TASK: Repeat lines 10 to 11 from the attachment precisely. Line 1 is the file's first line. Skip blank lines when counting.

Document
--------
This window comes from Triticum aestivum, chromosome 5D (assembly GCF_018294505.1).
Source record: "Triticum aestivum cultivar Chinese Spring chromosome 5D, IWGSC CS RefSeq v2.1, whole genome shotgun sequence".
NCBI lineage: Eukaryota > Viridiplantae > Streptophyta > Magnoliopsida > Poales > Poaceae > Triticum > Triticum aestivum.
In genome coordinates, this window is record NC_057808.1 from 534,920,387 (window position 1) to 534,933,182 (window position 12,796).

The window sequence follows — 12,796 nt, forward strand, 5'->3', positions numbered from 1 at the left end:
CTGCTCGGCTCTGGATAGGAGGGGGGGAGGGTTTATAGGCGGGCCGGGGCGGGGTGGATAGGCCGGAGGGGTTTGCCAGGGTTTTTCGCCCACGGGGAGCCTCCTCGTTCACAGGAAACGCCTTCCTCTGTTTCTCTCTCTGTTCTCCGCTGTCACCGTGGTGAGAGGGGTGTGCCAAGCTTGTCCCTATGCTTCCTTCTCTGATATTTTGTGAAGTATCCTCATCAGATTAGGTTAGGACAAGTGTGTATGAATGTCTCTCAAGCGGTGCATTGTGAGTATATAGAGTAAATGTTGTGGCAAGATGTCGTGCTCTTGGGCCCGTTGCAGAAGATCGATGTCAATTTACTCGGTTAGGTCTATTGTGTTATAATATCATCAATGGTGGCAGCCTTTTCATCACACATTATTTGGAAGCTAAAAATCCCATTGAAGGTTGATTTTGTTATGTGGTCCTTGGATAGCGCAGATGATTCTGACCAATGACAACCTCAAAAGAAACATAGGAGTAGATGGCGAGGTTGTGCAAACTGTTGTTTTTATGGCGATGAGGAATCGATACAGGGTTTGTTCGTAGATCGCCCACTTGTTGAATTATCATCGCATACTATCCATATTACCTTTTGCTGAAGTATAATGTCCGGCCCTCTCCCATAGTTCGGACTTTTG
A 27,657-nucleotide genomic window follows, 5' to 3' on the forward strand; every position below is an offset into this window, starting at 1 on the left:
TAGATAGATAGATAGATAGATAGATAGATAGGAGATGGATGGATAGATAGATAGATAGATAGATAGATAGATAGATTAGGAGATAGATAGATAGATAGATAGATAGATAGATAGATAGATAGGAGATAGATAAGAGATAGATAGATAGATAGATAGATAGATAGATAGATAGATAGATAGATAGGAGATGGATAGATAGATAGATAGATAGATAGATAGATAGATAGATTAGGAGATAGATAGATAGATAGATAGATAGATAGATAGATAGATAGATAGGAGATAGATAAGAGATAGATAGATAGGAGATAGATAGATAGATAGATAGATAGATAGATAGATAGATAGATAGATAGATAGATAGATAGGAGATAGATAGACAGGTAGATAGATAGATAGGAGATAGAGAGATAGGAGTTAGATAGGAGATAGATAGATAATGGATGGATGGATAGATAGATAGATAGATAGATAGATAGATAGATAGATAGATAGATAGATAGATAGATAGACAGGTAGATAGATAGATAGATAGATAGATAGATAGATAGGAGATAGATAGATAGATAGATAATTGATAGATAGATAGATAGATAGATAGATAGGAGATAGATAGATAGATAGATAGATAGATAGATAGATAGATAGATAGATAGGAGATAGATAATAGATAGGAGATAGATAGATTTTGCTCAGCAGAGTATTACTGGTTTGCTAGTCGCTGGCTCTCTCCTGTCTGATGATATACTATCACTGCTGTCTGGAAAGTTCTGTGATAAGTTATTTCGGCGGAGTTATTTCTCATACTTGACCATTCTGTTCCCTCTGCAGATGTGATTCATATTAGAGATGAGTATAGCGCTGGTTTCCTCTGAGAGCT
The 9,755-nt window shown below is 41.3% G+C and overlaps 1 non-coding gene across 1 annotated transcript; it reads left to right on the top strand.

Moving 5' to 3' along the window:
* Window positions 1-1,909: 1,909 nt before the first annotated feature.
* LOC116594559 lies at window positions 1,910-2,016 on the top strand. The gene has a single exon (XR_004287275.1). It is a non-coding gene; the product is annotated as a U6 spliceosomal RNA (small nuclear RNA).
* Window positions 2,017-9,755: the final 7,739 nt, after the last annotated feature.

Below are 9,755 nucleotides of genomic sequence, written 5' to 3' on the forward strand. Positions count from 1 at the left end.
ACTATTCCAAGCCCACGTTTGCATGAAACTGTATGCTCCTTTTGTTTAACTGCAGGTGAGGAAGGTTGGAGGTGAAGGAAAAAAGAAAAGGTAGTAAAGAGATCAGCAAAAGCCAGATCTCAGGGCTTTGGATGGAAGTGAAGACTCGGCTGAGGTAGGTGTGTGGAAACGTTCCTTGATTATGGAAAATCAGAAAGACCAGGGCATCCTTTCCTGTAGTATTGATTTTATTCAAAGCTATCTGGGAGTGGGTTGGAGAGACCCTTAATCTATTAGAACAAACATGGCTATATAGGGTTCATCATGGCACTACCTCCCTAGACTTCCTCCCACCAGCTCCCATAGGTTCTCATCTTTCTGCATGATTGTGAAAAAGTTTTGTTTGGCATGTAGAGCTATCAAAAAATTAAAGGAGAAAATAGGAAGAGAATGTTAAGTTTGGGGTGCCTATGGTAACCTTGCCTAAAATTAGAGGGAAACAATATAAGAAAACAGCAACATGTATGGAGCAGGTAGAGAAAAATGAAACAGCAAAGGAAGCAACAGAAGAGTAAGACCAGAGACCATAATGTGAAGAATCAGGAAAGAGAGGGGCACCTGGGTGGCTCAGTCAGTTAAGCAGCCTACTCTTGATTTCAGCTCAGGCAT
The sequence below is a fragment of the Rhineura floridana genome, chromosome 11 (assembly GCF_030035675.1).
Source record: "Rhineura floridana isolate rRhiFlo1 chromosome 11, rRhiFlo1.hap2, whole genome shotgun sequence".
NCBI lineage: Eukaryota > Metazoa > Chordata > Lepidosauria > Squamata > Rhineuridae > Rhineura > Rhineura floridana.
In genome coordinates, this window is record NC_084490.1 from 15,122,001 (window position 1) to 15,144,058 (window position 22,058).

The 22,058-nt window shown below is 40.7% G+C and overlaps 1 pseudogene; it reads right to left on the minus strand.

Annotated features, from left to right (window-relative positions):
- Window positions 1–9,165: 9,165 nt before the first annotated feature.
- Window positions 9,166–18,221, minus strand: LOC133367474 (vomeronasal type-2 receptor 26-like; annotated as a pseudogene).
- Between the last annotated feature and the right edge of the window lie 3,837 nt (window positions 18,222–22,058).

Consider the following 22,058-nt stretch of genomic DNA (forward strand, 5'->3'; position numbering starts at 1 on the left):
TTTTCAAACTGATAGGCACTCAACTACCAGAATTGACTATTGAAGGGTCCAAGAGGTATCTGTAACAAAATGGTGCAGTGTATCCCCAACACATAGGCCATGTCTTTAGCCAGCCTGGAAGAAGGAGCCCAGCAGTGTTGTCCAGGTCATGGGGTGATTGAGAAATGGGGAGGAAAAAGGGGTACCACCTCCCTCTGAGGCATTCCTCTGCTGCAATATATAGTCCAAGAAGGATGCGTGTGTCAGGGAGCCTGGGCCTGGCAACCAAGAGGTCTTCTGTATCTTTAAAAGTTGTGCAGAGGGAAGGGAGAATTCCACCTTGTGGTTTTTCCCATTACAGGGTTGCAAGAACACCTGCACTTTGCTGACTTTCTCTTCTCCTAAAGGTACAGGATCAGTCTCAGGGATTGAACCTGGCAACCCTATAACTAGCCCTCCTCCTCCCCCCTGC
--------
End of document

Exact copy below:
Moving 5' to 3' along the window:
* Window positions 1-1,909: 1,909 nt before the first annotated feature.